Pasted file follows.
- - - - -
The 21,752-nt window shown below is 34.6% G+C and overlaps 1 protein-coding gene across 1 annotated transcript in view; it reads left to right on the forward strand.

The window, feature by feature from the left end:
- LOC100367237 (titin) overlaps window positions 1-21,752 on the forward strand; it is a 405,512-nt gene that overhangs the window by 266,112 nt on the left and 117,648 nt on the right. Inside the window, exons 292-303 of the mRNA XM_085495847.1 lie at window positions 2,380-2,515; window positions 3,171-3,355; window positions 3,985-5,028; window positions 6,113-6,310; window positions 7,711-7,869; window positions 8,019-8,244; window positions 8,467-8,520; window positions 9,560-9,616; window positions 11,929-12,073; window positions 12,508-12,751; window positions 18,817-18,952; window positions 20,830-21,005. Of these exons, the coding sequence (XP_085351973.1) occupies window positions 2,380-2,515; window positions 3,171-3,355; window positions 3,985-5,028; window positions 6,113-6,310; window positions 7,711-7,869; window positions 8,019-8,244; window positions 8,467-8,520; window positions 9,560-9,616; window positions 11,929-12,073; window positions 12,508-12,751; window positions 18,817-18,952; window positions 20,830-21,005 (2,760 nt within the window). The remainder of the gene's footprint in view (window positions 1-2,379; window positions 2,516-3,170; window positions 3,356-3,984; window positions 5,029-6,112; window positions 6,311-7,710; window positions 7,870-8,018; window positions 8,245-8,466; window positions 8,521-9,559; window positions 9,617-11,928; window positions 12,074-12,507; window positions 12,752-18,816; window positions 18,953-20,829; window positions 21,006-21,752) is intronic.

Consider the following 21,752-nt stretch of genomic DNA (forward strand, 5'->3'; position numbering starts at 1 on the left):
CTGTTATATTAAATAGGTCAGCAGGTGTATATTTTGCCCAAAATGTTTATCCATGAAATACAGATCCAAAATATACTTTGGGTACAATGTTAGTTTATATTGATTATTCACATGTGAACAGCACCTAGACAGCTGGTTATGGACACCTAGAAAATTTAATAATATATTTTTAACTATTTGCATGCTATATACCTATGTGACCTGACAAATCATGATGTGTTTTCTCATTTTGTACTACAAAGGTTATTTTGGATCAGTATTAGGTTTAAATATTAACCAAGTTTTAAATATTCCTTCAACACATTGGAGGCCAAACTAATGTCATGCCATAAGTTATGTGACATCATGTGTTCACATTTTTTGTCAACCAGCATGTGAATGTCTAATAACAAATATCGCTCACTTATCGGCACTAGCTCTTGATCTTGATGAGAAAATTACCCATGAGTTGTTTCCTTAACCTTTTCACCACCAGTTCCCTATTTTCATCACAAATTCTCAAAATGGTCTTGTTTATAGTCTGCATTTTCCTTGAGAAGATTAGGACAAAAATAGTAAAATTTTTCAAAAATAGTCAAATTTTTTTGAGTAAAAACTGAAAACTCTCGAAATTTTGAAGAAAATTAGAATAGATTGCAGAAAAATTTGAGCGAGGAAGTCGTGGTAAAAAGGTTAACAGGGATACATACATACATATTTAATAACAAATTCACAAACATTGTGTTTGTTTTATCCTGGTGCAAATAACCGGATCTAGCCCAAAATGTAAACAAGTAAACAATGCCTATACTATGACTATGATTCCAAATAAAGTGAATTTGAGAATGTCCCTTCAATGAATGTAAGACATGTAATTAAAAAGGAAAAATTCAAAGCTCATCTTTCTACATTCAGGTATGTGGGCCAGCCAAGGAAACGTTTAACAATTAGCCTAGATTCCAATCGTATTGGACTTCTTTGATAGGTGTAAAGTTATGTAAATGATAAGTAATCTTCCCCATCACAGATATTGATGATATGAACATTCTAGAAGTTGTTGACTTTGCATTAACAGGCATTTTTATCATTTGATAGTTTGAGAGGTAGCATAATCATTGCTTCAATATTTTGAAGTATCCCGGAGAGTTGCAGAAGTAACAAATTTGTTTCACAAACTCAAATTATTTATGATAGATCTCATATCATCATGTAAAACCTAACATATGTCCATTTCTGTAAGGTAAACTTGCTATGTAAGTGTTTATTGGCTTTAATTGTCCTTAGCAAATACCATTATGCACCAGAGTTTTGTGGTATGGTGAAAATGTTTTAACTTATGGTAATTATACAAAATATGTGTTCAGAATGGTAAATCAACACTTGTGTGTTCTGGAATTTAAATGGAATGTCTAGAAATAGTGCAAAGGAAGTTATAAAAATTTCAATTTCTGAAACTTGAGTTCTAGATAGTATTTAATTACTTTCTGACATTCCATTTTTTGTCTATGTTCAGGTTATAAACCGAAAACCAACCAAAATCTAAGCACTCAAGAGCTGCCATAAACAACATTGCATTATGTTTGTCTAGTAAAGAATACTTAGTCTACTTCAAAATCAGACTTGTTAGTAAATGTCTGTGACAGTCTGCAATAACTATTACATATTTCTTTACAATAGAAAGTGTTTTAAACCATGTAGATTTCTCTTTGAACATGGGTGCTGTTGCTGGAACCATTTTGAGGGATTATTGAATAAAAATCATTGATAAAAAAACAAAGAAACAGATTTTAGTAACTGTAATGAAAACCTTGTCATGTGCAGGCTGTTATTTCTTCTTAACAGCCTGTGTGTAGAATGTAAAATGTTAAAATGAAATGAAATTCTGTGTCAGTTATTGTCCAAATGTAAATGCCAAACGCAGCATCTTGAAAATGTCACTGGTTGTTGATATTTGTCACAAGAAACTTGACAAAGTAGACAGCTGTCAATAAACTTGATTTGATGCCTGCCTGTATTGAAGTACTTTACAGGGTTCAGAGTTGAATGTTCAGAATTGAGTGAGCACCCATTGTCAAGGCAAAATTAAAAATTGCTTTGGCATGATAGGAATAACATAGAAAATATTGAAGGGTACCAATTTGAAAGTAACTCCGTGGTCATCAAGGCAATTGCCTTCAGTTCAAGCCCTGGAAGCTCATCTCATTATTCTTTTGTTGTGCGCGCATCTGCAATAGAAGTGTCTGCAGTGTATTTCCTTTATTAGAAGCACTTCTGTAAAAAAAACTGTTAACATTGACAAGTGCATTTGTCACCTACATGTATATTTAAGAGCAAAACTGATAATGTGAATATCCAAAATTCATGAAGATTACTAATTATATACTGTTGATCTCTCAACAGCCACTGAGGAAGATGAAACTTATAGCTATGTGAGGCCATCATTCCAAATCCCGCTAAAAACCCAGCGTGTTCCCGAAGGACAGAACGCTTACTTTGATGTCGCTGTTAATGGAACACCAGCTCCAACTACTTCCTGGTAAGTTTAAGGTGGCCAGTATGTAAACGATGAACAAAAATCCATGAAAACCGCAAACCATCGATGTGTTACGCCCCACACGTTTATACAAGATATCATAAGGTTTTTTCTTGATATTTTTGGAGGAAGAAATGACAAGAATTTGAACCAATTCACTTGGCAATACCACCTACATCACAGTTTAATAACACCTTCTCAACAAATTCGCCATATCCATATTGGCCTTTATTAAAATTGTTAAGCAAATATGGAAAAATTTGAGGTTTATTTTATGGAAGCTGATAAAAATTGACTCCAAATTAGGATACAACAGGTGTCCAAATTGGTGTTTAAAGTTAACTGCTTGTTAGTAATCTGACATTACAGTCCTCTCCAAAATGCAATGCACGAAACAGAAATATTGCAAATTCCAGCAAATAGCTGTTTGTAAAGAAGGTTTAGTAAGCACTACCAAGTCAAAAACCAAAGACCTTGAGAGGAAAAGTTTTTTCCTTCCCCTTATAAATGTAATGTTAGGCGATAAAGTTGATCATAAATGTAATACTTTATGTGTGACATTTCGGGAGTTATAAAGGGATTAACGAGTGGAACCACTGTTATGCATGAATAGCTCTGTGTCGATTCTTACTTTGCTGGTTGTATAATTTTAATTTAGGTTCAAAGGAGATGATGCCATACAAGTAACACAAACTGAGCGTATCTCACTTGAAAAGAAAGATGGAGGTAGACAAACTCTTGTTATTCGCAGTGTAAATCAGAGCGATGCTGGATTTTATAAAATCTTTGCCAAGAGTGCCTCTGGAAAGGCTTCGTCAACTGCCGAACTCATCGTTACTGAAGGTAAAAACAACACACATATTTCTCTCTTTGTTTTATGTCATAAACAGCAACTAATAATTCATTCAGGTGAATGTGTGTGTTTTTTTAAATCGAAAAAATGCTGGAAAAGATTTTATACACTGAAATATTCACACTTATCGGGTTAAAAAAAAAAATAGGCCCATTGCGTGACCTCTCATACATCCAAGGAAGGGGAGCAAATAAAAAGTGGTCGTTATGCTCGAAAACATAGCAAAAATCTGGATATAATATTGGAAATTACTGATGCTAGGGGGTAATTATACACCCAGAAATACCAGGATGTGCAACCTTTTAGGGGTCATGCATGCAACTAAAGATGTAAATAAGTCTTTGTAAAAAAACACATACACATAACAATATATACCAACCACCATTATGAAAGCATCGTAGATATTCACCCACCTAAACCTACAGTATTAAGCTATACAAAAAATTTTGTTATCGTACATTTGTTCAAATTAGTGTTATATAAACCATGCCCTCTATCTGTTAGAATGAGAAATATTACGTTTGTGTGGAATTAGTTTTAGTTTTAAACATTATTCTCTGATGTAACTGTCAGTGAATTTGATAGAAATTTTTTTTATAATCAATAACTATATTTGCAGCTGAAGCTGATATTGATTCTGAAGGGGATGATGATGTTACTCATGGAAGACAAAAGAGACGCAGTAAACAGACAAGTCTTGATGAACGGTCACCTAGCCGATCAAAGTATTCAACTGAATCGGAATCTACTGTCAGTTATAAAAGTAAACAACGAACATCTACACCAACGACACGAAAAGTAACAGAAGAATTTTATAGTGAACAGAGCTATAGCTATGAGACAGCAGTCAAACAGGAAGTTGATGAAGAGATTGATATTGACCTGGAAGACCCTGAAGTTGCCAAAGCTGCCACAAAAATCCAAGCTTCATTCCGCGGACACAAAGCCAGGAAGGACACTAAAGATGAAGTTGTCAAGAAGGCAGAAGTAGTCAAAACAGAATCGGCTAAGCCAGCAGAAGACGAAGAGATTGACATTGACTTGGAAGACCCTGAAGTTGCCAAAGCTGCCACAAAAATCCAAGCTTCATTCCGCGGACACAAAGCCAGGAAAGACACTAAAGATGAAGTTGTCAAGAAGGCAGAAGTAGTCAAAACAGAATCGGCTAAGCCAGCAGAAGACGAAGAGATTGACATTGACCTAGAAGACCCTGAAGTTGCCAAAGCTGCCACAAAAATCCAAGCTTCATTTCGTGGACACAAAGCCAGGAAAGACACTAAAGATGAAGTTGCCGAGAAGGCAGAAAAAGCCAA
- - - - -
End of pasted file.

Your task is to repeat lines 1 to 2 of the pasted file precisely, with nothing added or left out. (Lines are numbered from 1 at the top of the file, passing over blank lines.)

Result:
The 21,752-nt window shown below is 34.6% G+C and overlaps 1 protein-coding gene across 1 annotated transcript in view; it reads left to right on the forward strand.

The window, feature by feature from the left end: